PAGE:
CHARLESTON, W.Va. -- A tough second inning saddled Marshall pitcher Michael Taylor with a loss in his Conference USA debut Saturday night, but his coach sees nothing but a bright future out of him.
Hampered by an error and two walks, the St. Albans native gave up five runs in that frame, allowing Alabama-Birmingham to take a 5-1 lead en route to a 12-4 victory.
That gave UAB (12-15, 2-4) a split of the doubleheader Saturday - Marshall won the opener 3-1 - and allowed the Blazers to win two in the three-game series. It was the 12th straight C-USA series loss for the Thundering Herd (11-15, 1-2), which hasn't won such a set since the middle of the 2011 season.
Taylor (3-2) received the loss but not nearly all the blame. Coach Jeff Waggoner hung with the 6-foot-6 freshman through five innings, and he gave up six runs - three unearned - on just five hits. His earned-run average climbed from a daunting 1.45 to a still-very-good 2.28.
"He's got the right mentality when he goes out there. He's aggressive and attacks guys," Waggoner said.
He pitched like that right away in high school, putting up impressive numbers in his freshman season of 2008 at St. Albans - 6-1, 3.41 ERA, 63 strikeouts in 362/3 innings.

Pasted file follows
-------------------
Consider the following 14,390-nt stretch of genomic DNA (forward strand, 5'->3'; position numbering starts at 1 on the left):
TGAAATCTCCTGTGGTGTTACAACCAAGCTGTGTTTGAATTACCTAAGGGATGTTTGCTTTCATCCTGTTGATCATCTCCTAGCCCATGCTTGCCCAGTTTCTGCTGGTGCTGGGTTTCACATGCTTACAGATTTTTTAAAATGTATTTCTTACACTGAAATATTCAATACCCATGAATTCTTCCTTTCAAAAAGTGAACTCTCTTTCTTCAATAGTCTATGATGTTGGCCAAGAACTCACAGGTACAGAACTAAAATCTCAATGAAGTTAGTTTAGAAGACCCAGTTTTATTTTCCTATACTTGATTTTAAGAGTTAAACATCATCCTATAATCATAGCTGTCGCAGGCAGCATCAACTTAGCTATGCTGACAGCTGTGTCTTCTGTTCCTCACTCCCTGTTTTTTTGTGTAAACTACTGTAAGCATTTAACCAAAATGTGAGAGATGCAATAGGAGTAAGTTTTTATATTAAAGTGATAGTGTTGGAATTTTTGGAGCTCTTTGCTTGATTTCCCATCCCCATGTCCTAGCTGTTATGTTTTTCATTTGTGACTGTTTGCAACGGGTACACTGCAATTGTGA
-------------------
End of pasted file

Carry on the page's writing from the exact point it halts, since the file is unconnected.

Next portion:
But he had off-field problems and his life took a detour to Christchurch School, a private college-prep boarding school an hour east of Richmond, Va. MU football fans may know another Christchurch alum, football offensive lineman Josh Lovell.
The small-school atmosphere, discipline and rigorous curriculum did wonders.
"Honestly, it was a little bit of trouble. Rough patch in my life," Taylor said. "Honestly, I got to college and the work was easier. It was a time when you needed to get away; it was the right move for me."
Taylor is the only West Virginian who has hit the field for the Herd this season. The other state native on the roster is freshman infielder Steven Lewis, a Capital High grad.
"They saw me play a couple of times, and they made me a good offer, close to home," Taylor said. "It wasn't really a major decision, I guess you could say, I just wanted to be close to home; my family hadn't seen me play for three years. It was just good getting back."
"Michael's a kid we were on for a long time, maybe his sophomore year," Waggoner said. "He's a kid we wanted in the program because of his makeup and the person he is, and his talent. He's going to have a great future in this game if he keeps working."